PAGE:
Last night was another episode of Selling New York, HGTV's reality show following Manhattan brokerages CORE and Gumley Haft Kleier as they try to sell fabulous properties fabulously. Here, writer Mike Olson's recap of how the NYC real estate industry is portrayed to the world...
It was a rare Manhattan-less episode of Selling New York as one GHK broker abuses the bonds of friendship to convince a childhood friend to shop for big-ticket properties in the Hamptons and one of CORE’s minions helps an investment group find the Brooklyn townhouse with the most money-making potential. Will the plucky capitalists pick the turn-key or the fixer upper? And will Hamptons lady choose the nice mansion or the really nice mansion? There’s only one way to find out!
Subplot #1: If you were my really friend you’d buy a house in the Hamptons
The Player: GHK heir apparent Samantha Kleier Forbes
The Mission: Stupid Danielle! Sam’s longtime pal has been renting in the Hamptons for more than a decade, dropping six figures every summer for some stress-free QT with the family. While jewelry shopping uptown, Sam enters pushing-too-hard mode and tells Danielle it’s time to buy. Who cares that Danielle is too busy to see places in person? Sam will just go with mop-topped Brown Harris Stevens broker Chris Burnside instead. (And that, friends, is how a subplot is born.)
Stop #1: To Sagaponack we go, where $8.95 million can’t get you on the beach, but it does buy you 5,000 square feet, 6 bedrooms, ocean (and Sag Pond) views and a pool. Cannonball!
Not too shabby, though it’s not the craziest Sagaponack spread we’ve ever seen. Still, Danielle is going to want more property and two full master suites for when her sister’s family visits. All is not lost, however, as the tour leads us to what could go down as our favorite SNY moment of all time. Offered a rare ride in the home’s lift, Sam cattily tells Chris: “I don’t take elevators in houses.” Words to live by, Samantha. Words to live by.
Stop #2: Now this is more like it. This $10.95 million monster has 7 bedrooms, 9.5 baths, another elevator and a pretty classy study. The master suite even has a bathroom with heated floors and an adjoining sitting room that’s bigger than your apartment (no matter where you live).
But there’s a catch: This dump doesn’t have a second, full-size master suite! A deflated Chris throws up his hands and recommends this missing buyer just buy a piece of property and build her own place from scratch. An excited Sam actually loves the idea: “They can build a Barbie dream house!”
Stop #3: Two empty acres in bowling-friendly Bridgehampton. It’s big and flat and empty. We didn’t bother taking a picture.
The Decision: Danielle has seen the pics from Sam’s Hamptons sojourn. House #1 is too modern and doesn’t have enough land. House #2, our 8,000 square foot whopper, is just too much house. But building her own place? That’s an idea she can get behind! In fact, the post-script says Danielle found the perfect piece of land and will start building later this year. It couldn’t happen to a more camera-shy person!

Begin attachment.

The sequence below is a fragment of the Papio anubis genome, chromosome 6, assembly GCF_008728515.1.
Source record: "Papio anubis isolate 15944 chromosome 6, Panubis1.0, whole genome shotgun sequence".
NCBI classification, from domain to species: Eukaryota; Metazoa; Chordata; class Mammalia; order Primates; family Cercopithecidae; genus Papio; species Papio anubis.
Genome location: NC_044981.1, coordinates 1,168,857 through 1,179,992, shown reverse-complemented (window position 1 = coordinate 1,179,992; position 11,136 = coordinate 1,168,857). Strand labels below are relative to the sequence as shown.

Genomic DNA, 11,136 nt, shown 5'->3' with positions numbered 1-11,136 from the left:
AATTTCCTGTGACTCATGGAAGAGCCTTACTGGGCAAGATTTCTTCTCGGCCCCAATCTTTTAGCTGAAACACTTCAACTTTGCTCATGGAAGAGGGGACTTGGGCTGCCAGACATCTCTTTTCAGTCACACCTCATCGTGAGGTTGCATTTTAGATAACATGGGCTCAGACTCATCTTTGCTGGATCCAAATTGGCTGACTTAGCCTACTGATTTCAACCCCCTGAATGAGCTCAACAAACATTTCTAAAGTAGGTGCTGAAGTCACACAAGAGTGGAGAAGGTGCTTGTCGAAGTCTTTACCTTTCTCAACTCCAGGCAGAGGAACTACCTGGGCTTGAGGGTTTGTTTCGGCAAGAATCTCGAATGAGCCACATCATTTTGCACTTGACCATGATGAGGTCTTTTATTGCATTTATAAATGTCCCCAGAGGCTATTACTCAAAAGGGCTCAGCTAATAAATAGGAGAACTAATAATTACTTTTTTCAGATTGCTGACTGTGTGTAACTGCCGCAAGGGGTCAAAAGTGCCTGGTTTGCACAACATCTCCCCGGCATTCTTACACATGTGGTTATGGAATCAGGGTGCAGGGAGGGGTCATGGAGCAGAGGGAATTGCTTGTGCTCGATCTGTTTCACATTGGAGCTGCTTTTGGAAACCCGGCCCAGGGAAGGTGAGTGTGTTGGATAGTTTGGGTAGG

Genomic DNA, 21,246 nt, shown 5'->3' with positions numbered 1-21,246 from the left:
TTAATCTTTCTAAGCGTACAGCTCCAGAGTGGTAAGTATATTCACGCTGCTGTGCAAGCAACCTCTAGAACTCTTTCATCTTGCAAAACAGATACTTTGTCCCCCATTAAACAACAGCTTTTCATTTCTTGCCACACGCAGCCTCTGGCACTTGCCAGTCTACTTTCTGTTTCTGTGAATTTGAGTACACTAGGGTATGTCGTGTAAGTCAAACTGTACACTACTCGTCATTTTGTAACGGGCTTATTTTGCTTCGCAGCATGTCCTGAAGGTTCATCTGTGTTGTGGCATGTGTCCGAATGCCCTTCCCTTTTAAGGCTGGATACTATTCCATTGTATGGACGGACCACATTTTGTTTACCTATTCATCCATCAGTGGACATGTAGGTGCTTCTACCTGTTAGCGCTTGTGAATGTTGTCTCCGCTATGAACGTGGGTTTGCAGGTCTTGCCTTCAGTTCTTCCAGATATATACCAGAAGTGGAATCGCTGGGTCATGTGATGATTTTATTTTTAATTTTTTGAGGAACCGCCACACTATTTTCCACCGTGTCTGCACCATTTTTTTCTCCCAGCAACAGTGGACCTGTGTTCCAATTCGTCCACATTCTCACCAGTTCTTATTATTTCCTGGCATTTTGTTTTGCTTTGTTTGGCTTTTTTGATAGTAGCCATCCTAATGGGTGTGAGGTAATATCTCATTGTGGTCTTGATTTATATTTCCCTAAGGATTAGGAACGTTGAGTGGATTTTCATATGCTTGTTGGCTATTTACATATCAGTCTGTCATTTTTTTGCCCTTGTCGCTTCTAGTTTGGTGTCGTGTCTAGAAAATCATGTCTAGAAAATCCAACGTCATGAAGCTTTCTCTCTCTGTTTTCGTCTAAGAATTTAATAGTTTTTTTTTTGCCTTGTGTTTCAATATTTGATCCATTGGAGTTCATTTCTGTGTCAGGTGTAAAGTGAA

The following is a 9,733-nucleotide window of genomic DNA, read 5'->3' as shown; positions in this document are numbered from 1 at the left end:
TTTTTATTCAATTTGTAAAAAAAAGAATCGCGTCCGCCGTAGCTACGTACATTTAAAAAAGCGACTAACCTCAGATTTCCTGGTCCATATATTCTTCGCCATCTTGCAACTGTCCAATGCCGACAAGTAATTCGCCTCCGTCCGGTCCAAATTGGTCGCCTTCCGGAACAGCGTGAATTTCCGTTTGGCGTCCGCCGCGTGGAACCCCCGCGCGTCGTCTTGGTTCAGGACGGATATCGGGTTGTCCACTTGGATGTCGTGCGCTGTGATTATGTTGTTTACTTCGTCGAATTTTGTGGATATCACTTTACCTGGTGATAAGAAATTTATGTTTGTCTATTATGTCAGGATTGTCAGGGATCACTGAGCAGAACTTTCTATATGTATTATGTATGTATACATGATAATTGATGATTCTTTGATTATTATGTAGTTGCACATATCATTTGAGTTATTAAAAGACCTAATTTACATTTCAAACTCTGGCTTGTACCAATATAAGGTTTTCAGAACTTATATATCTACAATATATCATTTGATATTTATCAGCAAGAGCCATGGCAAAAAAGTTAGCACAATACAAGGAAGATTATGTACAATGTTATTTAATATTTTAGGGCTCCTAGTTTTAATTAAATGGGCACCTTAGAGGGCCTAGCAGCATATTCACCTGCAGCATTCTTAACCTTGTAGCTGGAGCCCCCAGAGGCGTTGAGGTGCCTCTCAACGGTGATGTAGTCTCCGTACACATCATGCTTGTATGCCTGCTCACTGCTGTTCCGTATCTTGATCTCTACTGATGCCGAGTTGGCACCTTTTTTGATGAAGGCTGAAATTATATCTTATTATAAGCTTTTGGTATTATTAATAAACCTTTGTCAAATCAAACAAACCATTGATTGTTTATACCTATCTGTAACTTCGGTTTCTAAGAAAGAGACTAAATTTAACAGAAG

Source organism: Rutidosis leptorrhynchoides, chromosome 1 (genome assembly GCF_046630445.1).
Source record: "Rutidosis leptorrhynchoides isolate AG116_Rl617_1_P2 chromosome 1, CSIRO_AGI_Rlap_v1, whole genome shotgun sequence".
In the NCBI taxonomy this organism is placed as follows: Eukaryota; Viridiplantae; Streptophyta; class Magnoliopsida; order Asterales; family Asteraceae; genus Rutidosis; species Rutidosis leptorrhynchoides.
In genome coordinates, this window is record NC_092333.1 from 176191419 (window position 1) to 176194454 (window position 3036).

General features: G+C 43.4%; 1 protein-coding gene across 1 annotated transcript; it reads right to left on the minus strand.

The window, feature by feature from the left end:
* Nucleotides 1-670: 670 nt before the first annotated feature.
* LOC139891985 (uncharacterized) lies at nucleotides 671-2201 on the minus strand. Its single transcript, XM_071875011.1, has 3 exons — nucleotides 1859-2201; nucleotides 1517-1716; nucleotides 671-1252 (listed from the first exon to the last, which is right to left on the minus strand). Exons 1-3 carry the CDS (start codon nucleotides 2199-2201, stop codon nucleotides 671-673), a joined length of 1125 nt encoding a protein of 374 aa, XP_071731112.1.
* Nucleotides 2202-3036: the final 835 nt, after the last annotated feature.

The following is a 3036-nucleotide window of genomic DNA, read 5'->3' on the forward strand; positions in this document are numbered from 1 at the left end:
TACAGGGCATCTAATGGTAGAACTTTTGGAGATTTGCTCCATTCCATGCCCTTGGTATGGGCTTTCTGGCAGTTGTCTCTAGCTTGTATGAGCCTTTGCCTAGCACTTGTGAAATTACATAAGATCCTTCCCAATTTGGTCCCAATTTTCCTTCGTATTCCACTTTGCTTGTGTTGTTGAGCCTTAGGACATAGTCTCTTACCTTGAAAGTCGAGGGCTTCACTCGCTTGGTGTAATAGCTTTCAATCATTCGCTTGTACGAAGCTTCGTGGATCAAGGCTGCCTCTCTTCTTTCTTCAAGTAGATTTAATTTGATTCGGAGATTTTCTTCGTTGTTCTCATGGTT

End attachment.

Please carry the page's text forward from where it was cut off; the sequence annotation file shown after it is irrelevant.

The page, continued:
Subplot #2: Investment group hearts Brooklyn
The Player: Sweater-vested CORE agent John Gomes
The Mission: A new investment group thinks there’s money to be made in Brooklyn brownstones, so it’s time for (gasp!) a trip across the East River. Well, not before an impromptu geography lesson from agent Johnny, who helpfully points out that Brooklyn is “literally just across the Brooklyn Bridge.” With that primer out of the way, we’re off!
Stop #1: Johnny meets up with white-clad Corcoran associate broker Deanna Bowman to check out 270 Sterling Place, a stoop-less Prospect Heights fixer upper that first turned up on Brownstoner’s radar back in December ‘07. Listed at $1.8 million, the 4,200 square footer has some of its original woodwork?
?and some newer wood additions.
The fireplace-filled single family home has three parlors and, more importantly, the potential to be turned into five separate units. But renovations ain’t gonna be cheap.
Stop #2: We stay in the shadow of Prospect Park and head over to 180 St. Marks Avenue, an immaculate $2.25 million brownstone that isn’t falling apart.
Oh, those marble fireplaces and pocket doors. Hell, even the rental unit downstairs has its original tin ceiling. Can our buyers possibly turn down this deal?
The Debate: Turn-key or fixer upper? To help the group make a decision, Johnny calls in CORE’s Vespa-riding Brooklyn expert Doug Bowen, who goes over the pros and cons of both buildings with a team of architects. 180 St. Marks doesn’t need a dime of work but is already overbuilt. 270 Sterling can be turned into five valuable rental units, but a renovation might cost a cool million and last 10-12 months. What’s a group of venture capitalists to do?!
The Decision: In a bit of an upset, our plucky investment group decides to restore Sterling Place to its old glory, and a visit to Corcoran’s site tells us that the place did actually sell. In honor of the occasion, let's remind these would-be real estate tycoons what they're up against.
Episode grade: 3.5/5 cackling Kleiers (a half-Kleier penalty for the lack of Manhattan action)